How to Install a Steering Damper How to Install a Steering Damper

What You'll Need
Damper kit with all necessary clamps and bolts
Car lift, jack stands, or 2 ramps
Socket set
Torque wrench
Pliers

A steering damper, also known as a steering stabilizer or spirit damper is installed in a car between the center link and the chassis. Its purpose is to act like a shock absorber and inhibit movement and vibration from the vehicle’s travel over bumps and ruts from translating to the steering wheel. If your car is hard to steer or if the steering wheel jerks around when you go over bumps, it is a good idea to install or replace a steering damper. Like your shock absorbers, the steering damper will lose effectiveness with long term use and will eventually fail. Driving your car, even in normal everyday conditions could be uncomfortable without a working steering damper. Check your car’s instruction manual for the proper damper to use as they will vary. Below are step-by-step instructions how to install a steering damper.

Step 1 – Prepare the Vehicle

Your car will need to be elevated so that you can access the underside as you work. You can lift the vehicle on stands, a lift, or on car ramps, being sure it was stable and can not roll or fall. Keep the front wheels straight. It will make for easier work.

For some cars, the damper can be removed and replaced without raising the car. You may be able to access it through your engine compartment. Check your car’s manual for its location. No matter where it is installed, the basic installation remains pretty much the same.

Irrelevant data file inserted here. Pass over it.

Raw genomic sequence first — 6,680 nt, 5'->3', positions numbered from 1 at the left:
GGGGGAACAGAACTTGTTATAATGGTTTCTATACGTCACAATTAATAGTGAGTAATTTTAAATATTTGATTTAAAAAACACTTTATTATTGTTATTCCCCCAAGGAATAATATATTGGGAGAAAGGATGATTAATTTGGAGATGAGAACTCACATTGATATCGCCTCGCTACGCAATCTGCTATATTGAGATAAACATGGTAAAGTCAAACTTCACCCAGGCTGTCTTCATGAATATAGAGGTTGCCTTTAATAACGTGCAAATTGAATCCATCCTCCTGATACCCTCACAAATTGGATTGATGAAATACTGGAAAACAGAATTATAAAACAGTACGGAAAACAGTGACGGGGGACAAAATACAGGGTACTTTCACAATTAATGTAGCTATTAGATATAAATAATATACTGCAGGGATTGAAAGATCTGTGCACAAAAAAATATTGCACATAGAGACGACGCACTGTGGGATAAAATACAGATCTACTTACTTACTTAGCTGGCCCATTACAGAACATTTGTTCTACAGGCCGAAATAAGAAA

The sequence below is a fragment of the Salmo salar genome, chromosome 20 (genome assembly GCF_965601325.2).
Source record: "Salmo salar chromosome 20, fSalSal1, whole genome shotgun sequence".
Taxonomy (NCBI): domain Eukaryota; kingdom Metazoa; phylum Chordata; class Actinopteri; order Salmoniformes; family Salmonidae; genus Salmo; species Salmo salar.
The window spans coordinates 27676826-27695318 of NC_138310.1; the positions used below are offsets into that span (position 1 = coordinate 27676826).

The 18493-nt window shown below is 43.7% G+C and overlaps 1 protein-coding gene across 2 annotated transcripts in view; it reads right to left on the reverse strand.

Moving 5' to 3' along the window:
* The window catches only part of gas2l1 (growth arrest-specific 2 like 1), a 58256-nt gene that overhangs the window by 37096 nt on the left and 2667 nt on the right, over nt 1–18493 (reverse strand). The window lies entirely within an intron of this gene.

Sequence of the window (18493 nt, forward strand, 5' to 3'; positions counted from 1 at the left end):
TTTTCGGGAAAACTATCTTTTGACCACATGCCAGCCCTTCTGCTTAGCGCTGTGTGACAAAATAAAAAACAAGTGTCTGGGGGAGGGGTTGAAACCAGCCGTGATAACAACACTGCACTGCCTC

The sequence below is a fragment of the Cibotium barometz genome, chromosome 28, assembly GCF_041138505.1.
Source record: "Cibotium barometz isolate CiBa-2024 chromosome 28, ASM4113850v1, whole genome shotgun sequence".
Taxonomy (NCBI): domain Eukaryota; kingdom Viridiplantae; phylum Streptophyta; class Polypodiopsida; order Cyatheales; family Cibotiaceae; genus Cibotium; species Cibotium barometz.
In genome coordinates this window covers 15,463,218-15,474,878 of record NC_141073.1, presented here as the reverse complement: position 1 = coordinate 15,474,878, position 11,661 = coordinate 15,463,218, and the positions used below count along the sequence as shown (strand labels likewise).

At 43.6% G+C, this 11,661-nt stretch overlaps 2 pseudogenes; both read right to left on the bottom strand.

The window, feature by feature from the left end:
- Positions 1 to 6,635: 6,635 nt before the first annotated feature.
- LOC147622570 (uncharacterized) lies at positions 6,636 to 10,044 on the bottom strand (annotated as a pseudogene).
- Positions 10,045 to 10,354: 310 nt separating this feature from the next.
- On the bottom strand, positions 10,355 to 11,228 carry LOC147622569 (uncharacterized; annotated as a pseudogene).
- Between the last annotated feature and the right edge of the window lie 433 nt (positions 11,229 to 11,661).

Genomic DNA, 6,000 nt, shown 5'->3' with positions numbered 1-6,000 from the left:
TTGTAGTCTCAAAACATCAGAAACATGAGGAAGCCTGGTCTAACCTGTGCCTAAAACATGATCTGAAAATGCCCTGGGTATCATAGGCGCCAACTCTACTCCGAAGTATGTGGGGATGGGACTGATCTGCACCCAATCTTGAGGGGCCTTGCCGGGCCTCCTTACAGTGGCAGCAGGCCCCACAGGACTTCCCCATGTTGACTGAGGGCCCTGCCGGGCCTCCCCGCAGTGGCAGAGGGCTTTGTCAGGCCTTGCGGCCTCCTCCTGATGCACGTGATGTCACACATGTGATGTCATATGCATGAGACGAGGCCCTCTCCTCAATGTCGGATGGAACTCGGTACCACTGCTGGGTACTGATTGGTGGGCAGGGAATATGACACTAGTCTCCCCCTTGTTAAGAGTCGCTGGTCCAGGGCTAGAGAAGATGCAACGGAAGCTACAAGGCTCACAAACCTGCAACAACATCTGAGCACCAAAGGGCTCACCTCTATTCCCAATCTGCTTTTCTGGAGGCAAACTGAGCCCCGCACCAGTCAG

Step 2 – Remove Existing Damper

The existing damper will likely be located on the passenger side near the coil spring. Remove the bolts holding it and remove it on both ends. There may be a cotter pin as well. Break this to remove it. If there is a collection of dirt and grime around the area, it can’t hurt to wipe this away before installing your new damper. 

Step 3 – Installing the Damper

The new damper will be installed just as the old one was removed. Place the damper on the mounting bracket near the coil spring and tighten the mounting bolt. Tighten loosely until the other side is attached. You can use the same bolt you took out when you removed the old damper or a new one if it was included in the damper kit. You will need a torque wrench for the final tightening.

Install the bolt on the other end into the hole in the center of the drag link. Once it is installed you can tighten fully. Be sure to use a torque wrench to tighten as well. 

Always check the instruction guidelines for proper torque settings. They will vary between the two bolts.

Step 4 – Cotter Pin

You will see a hole in the bolt and a slot in the nut. Turn the nut just far enough that these two align: the first hole in the nut and the hole in the bolt. Take the cotter pin that was provided in your kit and insert it into this opening. Using pliers, open the cotter pin and wrap around out of the way if necessary.

Your new steering stabilizer should now be fully installed. You will now regain lost control and your steering wheel will not jerk when you go over bumps and into holes.

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